2
$\begingroup$

Prove that if the matrix $\begin{bmatrix}a & b\\b & c\end{bmatrix}$ is nonnegative definite, then it has a factorization $LL^{T}$ in which $L$ is lower triangular.

I am using the following theorem:

Theorem: If $A$ is real, symmetric, and pisitive definite matrix, then it has a unique factorization, $A=LL^{T}$, in which $L$ is lower triangular with a positive diagonal.

Clearly $A$ is real, is symmetric since $\begin{bmatrix}a & b\\b & c\end{bmatrix}^{T}=\begin{bmatrix}a & b\\b & c\end{bmatrix}$ and is positive definite or is of the form P, di is positive definite is of the form $\begin{bmatrix}0 & 0\\0 & 0\end{bmatrix}$ for Find the precise conditions on $a,b,c$ so that $\left[\begin{smallmatrix}a&b\\c&d\end{smallmatrix}\right]$ is nonnegative definite. but P has a $LL^{T}$ factorization trivially.

Is this reasoning right? Thank you very much.

$\endgroup$
  • 1
    $\begingroup$ I think you have forgotten the case $\mathrm{rank}(A)=1.$ $\mathrm{rank}(A)=2$ and nonnegative definite means positive definite, so you can use your theorem. $\mathrm{rank}(A)=0$ means $A=0$, that is the trivial case you mentioned. $\mathrm{rank}(A)=1$ can happen, too. $\endgroup$ – Reinhard Meier Apr 14 '18 at 17:48
0
$\begingroup$

$A=\begin{pmatrix}a&b\\b&c\end{pmatrix}\in S_2(\mathbb{R})$ is $\geq 0$ iff $a\geq 0,c\geq 0,ac-b^2\geq 0$. We seek $L=\begin{pmatrix}p&0\\q&r\end{pmatrix}$ s.t. $LL^T=A$, that is equivalent to $p^2=a,pq=b,q^2+r^2=c$.

We may assume that $p\geq 0$ (change $L$ with $-L$); then $p=\sqrt{a}$.

Case 1. $a>0$. Then $q=b/\sqrt{a}$ and $r^2=\dfrac{ac-b^2}{a}\geq 0$. We may choose $r\geq 0$.

Case 2. $a=0$. Then, necessarily $b=0$. Thus $p=0,q^2+r^2=c$. We may choose $q=0,r=\sqrt{c}$.

$\textbf{Conclusion.}$ When $A\geq 0$, there is a non-unique lower triangular matrix $L$with $\geq 0$ diagonal s.t. $LL^T=A$.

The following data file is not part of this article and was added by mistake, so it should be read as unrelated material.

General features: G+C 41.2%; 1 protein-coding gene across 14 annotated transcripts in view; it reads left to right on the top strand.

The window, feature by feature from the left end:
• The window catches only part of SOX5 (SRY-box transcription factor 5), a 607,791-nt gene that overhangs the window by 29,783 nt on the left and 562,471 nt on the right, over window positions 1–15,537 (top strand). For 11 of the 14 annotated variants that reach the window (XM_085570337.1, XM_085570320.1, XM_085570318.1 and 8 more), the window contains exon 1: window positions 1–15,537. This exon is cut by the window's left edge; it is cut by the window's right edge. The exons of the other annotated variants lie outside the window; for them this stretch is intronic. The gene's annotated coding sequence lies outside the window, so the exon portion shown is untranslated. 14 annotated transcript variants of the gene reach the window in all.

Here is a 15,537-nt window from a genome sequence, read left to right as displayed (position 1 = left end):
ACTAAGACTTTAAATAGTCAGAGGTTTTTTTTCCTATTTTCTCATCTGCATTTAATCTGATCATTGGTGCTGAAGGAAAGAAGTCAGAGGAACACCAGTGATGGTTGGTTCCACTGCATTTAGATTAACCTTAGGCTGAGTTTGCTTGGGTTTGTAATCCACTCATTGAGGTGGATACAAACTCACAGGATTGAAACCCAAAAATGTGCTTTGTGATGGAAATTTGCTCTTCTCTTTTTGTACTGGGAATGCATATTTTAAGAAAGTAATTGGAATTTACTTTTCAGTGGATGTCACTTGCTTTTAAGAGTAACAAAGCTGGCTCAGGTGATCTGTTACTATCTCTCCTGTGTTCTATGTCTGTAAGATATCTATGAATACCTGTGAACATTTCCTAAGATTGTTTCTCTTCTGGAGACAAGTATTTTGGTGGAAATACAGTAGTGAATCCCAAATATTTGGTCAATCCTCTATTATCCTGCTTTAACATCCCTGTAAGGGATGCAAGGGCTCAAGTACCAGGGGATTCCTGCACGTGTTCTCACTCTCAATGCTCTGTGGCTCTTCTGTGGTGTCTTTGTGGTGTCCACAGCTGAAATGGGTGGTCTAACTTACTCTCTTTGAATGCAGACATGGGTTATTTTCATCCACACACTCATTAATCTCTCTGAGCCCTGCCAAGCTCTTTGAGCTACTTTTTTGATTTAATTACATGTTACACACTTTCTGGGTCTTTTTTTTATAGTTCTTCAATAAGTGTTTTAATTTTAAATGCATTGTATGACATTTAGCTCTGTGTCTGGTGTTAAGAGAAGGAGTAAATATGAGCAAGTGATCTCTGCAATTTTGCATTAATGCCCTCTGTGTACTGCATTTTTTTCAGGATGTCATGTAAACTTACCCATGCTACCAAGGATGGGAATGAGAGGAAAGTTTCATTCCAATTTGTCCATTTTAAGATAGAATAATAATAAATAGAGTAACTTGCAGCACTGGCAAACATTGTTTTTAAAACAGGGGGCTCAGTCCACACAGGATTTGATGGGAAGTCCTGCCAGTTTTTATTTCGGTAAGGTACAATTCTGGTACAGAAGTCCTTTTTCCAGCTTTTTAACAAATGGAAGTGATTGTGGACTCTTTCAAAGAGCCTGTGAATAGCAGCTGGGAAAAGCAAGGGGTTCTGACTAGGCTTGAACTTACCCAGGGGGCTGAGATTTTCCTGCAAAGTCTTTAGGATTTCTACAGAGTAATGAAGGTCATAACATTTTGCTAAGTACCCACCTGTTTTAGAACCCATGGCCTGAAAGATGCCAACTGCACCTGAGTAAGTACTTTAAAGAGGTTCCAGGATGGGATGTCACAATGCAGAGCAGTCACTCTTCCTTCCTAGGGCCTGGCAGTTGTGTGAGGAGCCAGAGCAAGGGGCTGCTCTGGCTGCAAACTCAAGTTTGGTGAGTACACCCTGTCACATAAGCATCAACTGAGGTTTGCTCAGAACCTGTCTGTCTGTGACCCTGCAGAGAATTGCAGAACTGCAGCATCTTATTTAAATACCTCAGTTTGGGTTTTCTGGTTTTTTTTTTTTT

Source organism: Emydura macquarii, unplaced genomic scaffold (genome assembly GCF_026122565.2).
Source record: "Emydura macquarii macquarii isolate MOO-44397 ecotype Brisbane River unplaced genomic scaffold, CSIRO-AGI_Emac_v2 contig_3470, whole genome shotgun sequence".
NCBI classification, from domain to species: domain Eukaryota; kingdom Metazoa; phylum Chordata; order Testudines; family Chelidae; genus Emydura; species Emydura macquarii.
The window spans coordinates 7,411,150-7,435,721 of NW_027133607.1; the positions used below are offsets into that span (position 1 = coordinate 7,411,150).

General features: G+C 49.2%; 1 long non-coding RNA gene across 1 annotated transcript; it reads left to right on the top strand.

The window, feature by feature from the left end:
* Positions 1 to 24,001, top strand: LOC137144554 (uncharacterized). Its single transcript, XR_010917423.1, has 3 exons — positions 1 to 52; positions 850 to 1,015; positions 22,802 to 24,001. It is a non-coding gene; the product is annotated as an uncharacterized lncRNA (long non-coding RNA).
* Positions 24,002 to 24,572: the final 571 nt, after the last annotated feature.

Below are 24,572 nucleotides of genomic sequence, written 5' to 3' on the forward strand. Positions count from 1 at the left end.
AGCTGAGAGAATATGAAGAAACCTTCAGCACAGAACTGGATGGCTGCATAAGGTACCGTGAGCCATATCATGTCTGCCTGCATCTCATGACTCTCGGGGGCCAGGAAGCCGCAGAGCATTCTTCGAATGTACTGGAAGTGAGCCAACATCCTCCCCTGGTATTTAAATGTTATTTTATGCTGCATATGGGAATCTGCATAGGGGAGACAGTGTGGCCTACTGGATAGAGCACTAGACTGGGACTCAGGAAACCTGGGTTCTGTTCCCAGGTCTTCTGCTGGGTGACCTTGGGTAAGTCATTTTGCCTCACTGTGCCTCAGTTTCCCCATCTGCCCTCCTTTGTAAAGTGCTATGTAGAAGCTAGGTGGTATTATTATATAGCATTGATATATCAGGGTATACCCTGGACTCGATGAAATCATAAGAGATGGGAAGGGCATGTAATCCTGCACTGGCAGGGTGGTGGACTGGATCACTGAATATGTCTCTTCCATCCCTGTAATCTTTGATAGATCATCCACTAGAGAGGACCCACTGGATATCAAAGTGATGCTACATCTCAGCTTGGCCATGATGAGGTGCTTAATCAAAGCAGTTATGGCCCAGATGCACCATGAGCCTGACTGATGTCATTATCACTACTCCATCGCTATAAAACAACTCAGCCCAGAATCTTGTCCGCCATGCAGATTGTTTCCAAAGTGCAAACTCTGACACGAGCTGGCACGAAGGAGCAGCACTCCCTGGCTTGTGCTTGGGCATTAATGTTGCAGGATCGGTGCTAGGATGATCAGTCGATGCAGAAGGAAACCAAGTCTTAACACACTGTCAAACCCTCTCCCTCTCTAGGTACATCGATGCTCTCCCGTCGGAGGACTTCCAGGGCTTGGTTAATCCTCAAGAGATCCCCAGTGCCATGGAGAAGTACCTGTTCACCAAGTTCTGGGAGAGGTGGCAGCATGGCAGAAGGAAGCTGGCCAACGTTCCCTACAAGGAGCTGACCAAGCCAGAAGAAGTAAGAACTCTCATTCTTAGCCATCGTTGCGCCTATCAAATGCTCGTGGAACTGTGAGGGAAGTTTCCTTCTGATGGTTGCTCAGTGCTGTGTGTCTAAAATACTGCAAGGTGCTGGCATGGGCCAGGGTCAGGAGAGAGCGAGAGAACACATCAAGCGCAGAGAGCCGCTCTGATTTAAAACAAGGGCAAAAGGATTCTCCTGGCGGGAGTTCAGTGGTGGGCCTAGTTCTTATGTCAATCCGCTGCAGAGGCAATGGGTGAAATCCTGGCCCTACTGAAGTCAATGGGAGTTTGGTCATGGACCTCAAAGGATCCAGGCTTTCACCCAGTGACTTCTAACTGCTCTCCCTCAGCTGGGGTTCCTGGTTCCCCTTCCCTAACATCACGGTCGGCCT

$\endgroup$
0
$\begingroup$

The (semi)definedness of the matrix tells you that $a\ge0$, $c\ge0$ and $ac-b^2\ge0$.

In particular, if $a=0$, then also $b=0$, so the matrix is $$ \begin{bmatrix} 0 & 0 \\ 0 & c\end{bmatrix}= \begin{bmatrix} 0 & 0 \\ 0 & \sqrt{c}\end{bmatrix} \begin{bmatrix} 0 & 0 \\ 0 & \sqrt{c}\end{bmatrix}^T $$

Suppose $a>0$. We can go with Gauss-Jordan elimination; let's first assume $d=ac-b^2>0$: \begin{align} \begin{bmatrix} a & b \\ b & c \end{bmatrix} &\to \begin{bmatrix} 1 & b/a \\ b & c \end{bmatrix} && R_1\gets\tfrac{1}{a}R_1 \\[6px]&\to \begin{bmatrix} 1 & b/a \\ 0 & d/a \end{bmatrix} && R_2\gets R_2-bR_1 \\[6px]&\to \begin{bmatrix} 1 & b/a \\ 0 & d \end{bmatrix} && R_2\gets aR_2 \end{align} This means that \begin{align} \begin{bmatrix} a & b \\ b & c \end{bmatrix} &=\begin{bmatrix} a & 0 \\ b & a^{-1} \end{bmatrix} \begin{bmatrix} 1 & b/a \\ 0 & d \end{bmatrix} \\[6px] &=\begin{bmatrix} \sqrt{a} & 0 \\ b/\sqrt{a} & \sqrt{d}/\sqrt{a} \end{bmatrix} \begin{bmatrix} \sqrt{a} & 0 \\ 0 & 1/\sqrt{ad} \end{bmatrix} \begin{bmatrix} 1 & b/a \\ 0 & d \end{bmatrix} \\[6px] &=\begin{bmatrix} \sqrt{a} & 0 \\ b/\sqrt{a} & \sqrt{d}/\sqrt{a} \end{bmatrix} \begin{bmatrix} \sqrt{a} & b/\sqrt{a} \\ 0 & \sqrt{d}/\sqrt{a} \end{bmatrix} \end{align} If $d=0$ the above decomposition is good as well: $$ \begin{bmatrix} \sqrt{a} & 0 \\ b/\sqrt{a} & 0 \end{bmatrix} \begin{bmatrix} \sqrt{a} & b/\sqrt{a} \\ 0 & 0 \end{bmatrix} =\begin{bmatrix} a & b \\ b & c\end{bmatrix} $$ because $b^2/a=c$.

$\endgroup$

Your Answer

By clicking “Post Your Answer”, you agree to our terms of service, privacy policy and cookie policy

Not the answer you're looking for? Browse other questions tagged or ask your own question.